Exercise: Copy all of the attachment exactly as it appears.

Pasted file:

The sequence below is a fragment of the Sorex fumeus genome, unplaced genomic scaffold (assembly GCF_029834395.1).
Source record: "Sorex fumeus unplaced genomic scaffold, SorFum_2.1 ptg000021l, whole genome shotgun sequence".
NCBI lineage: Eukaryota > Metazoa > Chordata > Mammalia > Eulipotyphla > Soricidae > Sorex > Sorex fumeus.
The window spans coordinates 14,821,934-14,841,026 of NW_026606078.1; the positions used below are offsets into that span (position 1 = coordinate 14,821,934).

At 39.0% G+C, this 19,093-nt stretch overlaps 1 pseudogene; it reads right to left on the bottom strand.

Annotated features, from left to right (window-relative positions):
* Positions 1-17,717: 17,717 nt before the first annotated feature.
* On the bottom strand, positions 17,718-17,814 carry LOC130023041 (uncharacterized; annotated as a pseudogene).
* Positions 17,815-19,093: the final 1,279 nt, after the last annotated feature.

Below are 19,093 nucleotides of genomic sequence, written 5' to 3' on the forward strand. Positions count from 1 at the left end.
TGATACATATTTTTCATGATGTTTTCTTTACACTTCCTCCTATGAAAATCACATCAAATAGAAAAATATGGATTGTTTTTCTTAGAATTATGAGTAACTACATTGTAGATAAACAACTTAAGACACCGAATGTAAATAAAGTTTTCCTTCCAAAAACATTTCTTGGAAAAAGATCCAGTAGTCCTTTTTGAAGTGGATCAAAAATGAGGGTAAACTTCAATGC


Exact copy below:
The sequence below is a fragment of the Sorex fumeus genome, unplaced genomic scaffold (assembly GCF_029834395.1).
Source record: "Sorex fumeus unplaced genomic scaffold, SorFum_2.1 ptg000021l, whole genome shotgun sequence".
NCBI lineage: Eukaryota > Metazoa > Chordata > Mammalia > Eulipotyphla > Soricidae > Sorex > Sorex fumeus.
The window spans coordinates 14,821,934-14,841,026 of NW_026606078.1; the positions used below are offsets into that span (position 1 = coordinate 14,821,934).

At 39.0% G+C, this 19,093-nt stretch overlaps 1 pseudogene; it reads right to left on the bottom strand.

Annotated features, from left to right (window-relative positions):
* Positions 1-17,717: 17,717 nt before the first annotated feature.
* On the bottom strand, positions 17,718-17,814 carry LOC130023041 (uncharacterized; annotated as a pseudogene).
* Positions 17,815-19,093: the final 1,279 nt, after the last annotated feature.

Below are 19,093 nucleotides of genomic sequence, written 5' to 3' on the forward strand. Positions count from 1 at the left end.
TGATACATATTTTTCATGATGTTTTCTTTACACTTCCTCCTATGAAAATCACATCAAATAGAAAAATATGGATTGTTTTTCTTAGAATTATGAGTAACTACATTGTAGATAAACAACTTAAGACACCGAATGTAAATAAAGTTTTCCTTCCAAAAACATTTCTTGGAAAAAGATCCAGTAGTCCTTTTTGAAGTGGATCAAAAATGAGGGTAAACTTCAATGC